Nowadays, the Golden Retriever is used as a family pet, but also as a service dog. They are not used for retrieving as they were used to.

In terms of being a service dog and therapy dog, the Golden Retriever has found his way in carrying for medical patients, especially those with epilepsy. The dog can basically detect the seizure before it happens, and calm the patient.

Doberman pinscher

Doberman pinscher

It is a shame that this breed gets such a bad reputation. Yes, they look scary and fierce, but they are not as dangerous as their reputation suggests.

The point with the Doberman is that he is a protective dog, and loyal to his owner. In the same time, he is suspicious of strangers, and not the most friendly with people and animals he does not know.

That is why they get a bad reputation. With that in mind, the Doberman is also a police dog, utilized for his incredible canine intelligence.

Speaking of which, experts have been trying to argue which one is a better dog for police work, the Doberman, or the German Shepherd.

As a family pet, both work great. In both case, you get an intelligent dog that can multiple of tasks.

Shetland Sheepdog

Shetland Sheepdog

You can see a lot of the dogs on the list of smartest dog breeds are actually herding dogs. That is because herding dogs have the best working intelligence, as they fall into the group of working dogs as well.

The Shetland looks like a miniature Coolie. That is because they were bred by crossing rough collies, resulting in a unique breed that is playful and smart. Agile and smart, they make ideal pets, as long as you can cope with their coat.

We have to say that the Shetland sheds a lot, and require daily grooming and brushing. Vacuuming is a must.

Labrador Retriever

Labrador Retriever

The Lab is the most popular dog breed in the United States. Praised for his intelligence, playful character, obedience, and his just amazing looks. He looks sturdy, muscular, and quite the dominant dog. But he is gentle, kind, and cuddly.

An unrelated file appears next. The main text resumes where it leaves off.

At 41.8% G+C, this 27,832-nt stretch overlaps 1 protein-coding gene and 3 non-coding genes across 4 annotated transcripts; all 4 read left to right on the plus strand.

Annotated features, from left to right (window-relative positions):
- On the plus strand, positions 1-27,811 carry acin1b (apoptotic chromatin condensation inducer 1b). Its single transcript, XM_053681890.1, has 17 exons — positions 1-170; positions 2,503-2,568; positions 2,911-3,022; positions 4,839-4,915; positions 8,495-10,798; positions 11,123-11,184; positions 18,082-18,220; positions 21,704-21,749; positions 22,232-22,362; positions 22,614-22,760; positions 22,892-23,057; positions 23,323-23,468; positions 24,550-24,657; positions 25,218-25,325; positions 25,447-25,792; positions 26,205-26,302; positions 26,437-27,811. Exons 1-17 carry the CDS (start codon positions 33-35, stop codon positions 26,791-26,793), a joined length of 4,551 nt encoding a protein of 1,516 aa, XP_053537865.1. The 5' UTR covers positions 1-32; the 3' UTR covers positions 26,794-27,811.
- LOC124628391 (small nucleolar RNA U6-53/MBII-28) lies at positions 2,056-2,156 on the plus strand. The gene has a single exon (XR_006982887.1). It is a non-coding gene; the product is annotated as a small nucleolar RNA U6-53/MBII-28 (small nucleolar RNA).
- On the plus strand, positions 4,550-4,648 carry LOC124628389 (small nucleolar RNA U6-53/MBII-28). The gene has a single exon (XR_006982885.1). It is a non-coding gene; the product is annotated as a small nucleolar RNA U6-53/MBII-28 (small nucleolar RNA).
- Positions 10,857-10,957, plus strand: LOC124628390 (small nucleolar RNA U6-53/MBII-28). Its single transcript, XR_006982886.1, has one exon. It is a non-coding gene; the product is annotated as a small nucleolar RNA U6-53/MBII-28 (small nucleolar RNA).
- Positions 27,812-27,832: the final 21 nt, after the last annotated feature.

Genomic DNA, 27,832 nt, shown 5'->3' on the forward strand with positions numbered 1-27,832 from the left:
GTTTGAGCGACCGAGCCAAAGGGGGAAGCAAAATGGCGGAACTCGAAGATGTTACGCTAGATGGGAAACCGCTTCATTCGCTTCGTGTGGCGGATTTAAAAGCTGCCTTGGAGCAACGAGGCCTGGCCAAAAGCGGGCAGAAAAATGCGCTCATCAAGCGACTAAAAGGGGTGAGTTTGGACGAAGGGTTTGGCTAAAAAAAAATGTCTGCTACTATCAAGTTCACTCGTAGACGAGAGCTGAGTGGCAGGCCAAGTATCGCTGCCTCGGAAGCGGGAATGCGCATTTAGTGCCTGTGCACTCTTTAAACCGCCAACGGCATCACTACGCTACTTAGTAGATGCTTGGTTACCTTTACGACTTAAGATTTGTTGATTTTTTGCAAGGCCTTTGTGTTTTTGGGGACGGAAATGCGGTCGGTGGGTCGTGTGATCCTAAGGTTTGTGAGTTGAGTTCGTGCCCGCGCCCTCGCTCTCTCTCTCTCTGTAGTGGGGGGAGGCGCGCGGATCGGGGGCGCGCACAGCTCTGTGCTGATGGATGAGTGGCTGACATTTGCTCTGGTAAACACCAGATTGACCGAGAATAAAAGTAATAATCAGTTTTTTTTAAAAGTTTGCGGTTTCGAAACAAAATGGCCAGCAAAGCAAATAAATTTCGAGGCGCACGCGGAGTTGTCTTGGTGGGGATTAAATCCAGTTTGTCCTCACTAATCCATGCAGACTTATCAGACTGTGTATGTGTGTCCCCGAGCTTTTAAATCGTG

Labradors are the best dog as a family pet, but they have also found usage in medicine. Nowadays, Labradors serve as therapy dogs, particularly for people with eyesight problems. They are also assistance dogs.

The bottom line is the Labrador Retriever will excel at any activity you put him in. Very similar to the Golden Retriever in terms of friendliness, with a small difference they are a bit more conservative.


papillon dog

These dogs are part of the Spaniel family. They are active indoors, where they perform tricks and act goofy. You can safely say that a Papillon will be fun for the family 24×7.

Considered to be one of the oldest toy spaniels, the breed gets his name thanks to the butterfly-like look. You just cannot miss them. Their graceful feathered ears are too unique to mistake them for another breed.



Another dog on the list that gets a bad reputation as a dangerous dog. That is just unfair to the Rottie, who is just a gentle giant. If they are socialized and trained early on, the Rottweiler can be one of the best house dogs for a family with children.

They are quite loyal to their owner and protective. That is why they are considered dangerous, as they can show their protective side when someone is trying to harm their people.

One common myth about the Rottie is that the dog does not shed a lot. Yes, they have short hair, but they also have a double-coat. And that means a lot of shedding.

Australian Cattle Dog

Australian Cattle Dog

The dog is a cross between the native Australian dingo and blue merle shepherds. The breed was developed for herding and droving cattle over long distances across rough terrain.

As a medium-sized dog, they thrive as family pets. But they have to be raised with the family, so the dog can accept the members of the family.

He is quite territorial and can be aggressive toward other animals. Just remember, they have a strong prey drive, and they need socialization early on with other animals.

Many people wrongly mistake the Australian Cattle dog with the Australian Shepherd. While both are intelligent companion dogs, they are a different breed. According to the American Kennel Club, they have different history. One was bred in Australia, the other in the United States of America.

smartest dog breeds